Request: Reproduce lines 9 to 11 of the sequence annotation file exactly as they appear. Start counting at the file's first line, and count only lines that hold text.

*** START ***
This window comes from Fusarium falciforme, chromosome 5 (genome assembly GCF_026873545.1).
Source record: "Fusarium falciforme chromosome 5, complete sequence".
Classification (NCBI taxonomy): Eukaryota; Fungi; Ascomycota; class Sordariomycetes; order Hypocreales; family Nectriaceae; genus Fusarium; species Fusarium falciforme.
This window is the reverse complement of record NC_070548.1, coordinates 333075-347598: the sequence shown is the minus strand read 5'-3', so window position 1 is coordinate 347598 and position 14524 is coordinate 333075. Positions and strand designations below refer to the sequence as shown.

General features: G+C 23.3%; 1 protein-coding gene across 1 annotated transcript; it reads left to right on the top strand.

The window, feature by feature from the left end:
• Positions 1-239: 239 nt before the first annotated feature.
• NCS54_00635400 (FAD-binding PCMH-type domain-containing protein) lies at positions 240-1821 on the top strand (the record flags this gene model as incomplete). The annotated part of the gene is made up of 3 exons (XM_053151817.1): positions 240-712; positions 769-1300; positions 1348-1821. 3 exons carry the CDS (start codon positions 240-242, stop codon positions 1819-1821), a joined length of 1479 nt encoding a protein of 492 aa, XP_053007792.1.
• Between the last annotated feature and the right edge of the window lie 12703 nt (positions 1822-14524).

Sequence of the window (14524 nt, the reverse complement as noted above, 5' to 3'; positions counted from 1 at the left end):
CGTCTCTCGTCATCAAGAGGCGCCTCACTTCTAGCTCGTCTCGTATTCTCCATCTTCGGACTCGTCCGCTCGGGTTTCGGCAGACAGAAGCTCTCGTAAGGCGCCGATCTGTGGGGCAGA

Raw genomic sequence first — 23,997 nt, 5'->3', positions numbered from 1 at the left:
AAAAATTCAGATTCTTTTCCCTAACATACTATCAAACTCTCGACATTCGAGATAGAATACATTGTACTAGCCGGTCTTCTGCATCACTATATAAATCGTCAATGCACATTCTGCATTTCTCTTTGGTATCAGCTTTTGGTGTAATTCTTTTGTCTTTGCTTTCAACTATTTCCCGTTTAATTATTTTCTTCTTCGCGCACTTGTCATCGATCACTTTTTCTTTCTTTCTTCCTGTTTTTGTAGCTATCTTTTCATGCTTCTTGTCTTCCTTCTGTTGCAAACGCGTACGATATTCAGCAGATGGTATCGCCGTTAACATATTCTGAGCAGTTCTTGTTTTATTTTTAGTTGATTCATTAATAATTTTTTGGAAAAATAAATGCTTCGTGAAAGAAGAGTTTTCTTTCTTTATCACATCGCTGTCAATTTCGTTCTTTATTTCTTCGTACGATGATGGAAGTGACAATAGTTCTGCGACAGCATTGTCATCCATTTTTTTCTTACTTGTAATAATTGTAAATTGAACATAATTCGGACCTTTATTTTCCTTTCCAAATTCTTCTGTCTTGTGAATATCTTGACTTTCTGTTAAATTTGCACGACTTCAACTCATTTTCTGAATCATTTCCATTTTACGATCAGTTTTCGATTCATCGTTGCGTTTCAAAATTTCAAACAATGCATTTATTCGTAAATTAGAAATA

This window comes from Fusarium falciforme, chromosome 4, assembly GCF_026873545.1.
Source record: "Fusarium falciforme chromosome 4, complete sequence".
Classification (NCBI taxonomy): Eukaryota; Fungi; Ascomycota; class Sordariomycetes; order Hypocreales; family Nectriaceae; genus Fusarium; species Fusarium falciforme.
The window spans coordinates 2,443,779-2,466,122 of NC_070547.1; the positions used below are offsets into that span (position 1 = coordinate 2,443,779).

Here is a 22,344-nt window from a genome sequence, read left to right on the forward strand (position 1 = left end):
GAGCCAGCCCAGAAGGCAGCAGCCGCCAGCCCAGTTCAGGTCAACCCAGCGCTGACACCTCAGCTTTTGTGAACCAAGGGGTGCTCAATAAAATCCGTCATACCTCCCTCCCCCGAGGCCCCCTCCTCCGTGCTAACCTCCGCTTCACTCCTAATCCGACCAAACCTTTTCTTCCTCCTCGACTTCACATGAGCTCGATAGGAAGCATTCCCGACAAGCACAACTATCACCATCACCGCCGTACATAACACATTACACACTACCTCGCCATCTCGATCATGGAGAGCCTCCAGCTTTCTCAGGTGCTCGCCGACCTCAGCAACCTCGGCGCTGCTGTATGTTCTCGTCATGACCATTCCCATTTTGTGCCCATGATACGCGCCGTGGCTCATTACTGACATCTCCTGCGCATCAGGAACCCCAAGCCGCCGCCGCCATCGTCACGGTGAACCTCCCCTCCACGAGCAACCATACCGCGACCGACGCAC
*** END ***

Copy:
• Between the last annotated feature and the right edge of the window lie 12703 nt (positions 1822-14524).

Sequence of the window (14524 nt, the reverse complement as noted above, 5' to 3'; positions counted from 1 at the left end):
CGTCTCTCGTCATCAAGAGGCGCCTCACTTCTAGCTCGTCTCGTATTCTCCATCTTCGGACTCGTCCGCTCGGGTTTCGGCAGACAGAAGCTCTCGTAAGGCGCCGATCTGTGGGGCAGA